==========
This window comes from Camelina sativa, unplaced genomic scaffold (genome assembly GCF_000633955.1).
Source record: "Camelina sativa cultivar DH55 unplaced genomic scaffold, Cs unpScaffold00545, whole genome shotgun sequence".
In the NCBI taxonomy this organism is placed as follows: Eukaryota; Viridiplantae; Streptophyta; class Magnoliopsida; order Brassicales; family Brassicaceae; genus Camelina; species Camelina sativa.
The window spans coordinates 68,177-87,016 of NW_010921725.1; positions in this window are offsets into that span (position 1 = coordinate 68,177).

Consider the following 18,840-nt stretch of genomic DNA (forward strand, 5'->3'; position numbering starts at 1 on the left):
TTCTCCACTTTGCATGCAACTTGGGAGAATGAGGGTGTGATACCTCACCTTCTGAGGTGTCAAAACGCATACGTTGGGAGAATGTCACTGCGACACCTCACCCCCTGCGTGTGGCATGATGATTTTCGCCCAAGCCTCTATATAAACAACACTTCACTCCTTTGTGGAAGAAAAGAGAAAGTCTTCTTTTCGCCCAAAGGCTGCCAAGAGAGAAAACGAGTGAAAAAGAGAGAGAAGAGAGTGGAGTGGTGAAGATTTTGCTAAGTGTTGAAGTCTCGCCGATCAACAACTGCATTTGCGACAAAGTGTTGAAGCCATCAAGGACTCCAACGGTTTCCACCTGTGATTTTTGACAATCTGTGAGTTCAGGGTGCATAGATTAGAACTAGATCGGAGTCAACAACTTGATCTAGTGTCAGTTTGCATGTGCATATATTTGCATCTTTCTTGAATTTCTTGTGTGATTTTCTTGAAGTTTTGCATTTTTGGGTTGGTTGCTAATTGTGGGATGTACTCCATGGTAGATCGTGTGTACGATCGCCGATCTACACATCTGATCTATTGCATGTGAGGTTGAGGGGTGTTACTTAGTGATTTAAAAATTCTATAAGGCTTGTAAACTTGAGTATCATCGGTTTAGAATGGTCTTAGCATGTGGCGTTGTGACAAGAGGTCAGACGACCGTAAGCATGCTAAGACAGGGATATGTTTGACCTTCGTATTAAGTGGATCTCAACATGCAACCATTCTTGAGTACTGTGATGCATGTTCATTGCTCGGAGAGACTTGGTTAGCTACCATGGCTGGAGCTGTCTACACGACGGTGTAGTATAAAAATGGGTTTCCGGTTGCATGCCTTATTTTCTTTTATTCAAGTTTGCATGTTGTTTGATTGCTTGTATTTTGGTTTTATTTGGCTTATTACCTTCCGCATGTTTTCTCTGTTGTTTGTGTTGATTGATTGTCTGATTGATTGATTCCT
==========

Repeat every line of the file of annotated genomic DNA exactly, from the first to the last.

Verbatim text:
This window comes from Camelina sativa, unplaced genomic scaffold (genome assembly GCF_000633955.1).
Source record: "Camelina sativa cultivar DH55 unplaced genomic scaffold, Cs unpScaffold00545, whole genome shotgun sequence".
In the NCBI taxonomy this organism is placed as follows: Eukaryota; Viridiplantae; Streptophyta; class Magnoliopsida; order Brassicales; family Brassicaceae; genus Camelina; species Camelina sativa.
The window spans coordinates 68,177-87,016 of NW_010921725.1; positions in this window are offsets into that span (position 1 = coordinate 68,177).

Consider the following 18,840-nt stretch of genomic DNA (forward strand, 5'->3'; position numbering starts at 1 on the left):
TTCTCCACTTTGCATGCAACTTGGGAGAATGAGGGTGTGATACCTCACCTTCTGAGGTGTCAAAACGCATACGTTGGGAGAATGTCACTGCGACACCTCACCCCCTGCGTGTGGCATGATGATTTTCGCCCAAGCCTCTATATAAACAACACTTCACTCCTTTGTGGAAGAAAAGAGAAAGTCTTCTTTTCGCCCAAAGGCTGCCAAGAGAGAAAACGAGTGAAAAAGAGAGAGAAGAGAGTGGAGTGGTGAAGATTTTGCTAAGTGTTGAAGTCTCGCCGATCAACAACTGCATTTGCGACAAAGTGTTGAAGCCATCAAGGACTCCAACGGTTTCCACCTGTGATTTTTGACAATCTGTGAGTTCAGGGTGCATAGATTAGAACTAGATCGGAGTCAACAACTTGATCTAGTGTCAGTTTGCATGTGCATATATTTGCATCTTTCTTGAATTTCTTGTGTGATTTTCTTGAAGTTTTGCATTTTTGGGTTGGTTGCTAATTGTGGGATGTACTCCATGGTAGATCGTGTGTACGATCGCCGATCTACACATCTGATCTATTGCATGTGAGGTTGAGGGGTGTTACTTAGTGATTTAAAAATTCTATAAGGCTTGTAAACTTGAGTATCATCGGTTTAGAATGGTCTTAGCATGTGGCGTTGTGACAAGAGGTCAGACGACCGTAAGCATGCTAAGACAGGGATATGTTTGACCTTCGTATTAAGTGGATCTCAACATGCAACCATTCTTGAGTACTGTGATGCATGTTCATTGCTCGGAGAGACTTGGTTAGCTACCATGGCTGGAGCTGTCTACACGACGGTGTAGTATAAAAATGGGTTTCCGGTTGCATGCCTTATTTTCTTTTATTCAAGTTTGCATGTTGTTTGATTGCTTGTATTTTGGTTTTATTTGGCTTATTACCTTCCGCATGTTTTCTCTGTTGTTTGTGTTGATTGATTGTCTGATTGATTGATTCCT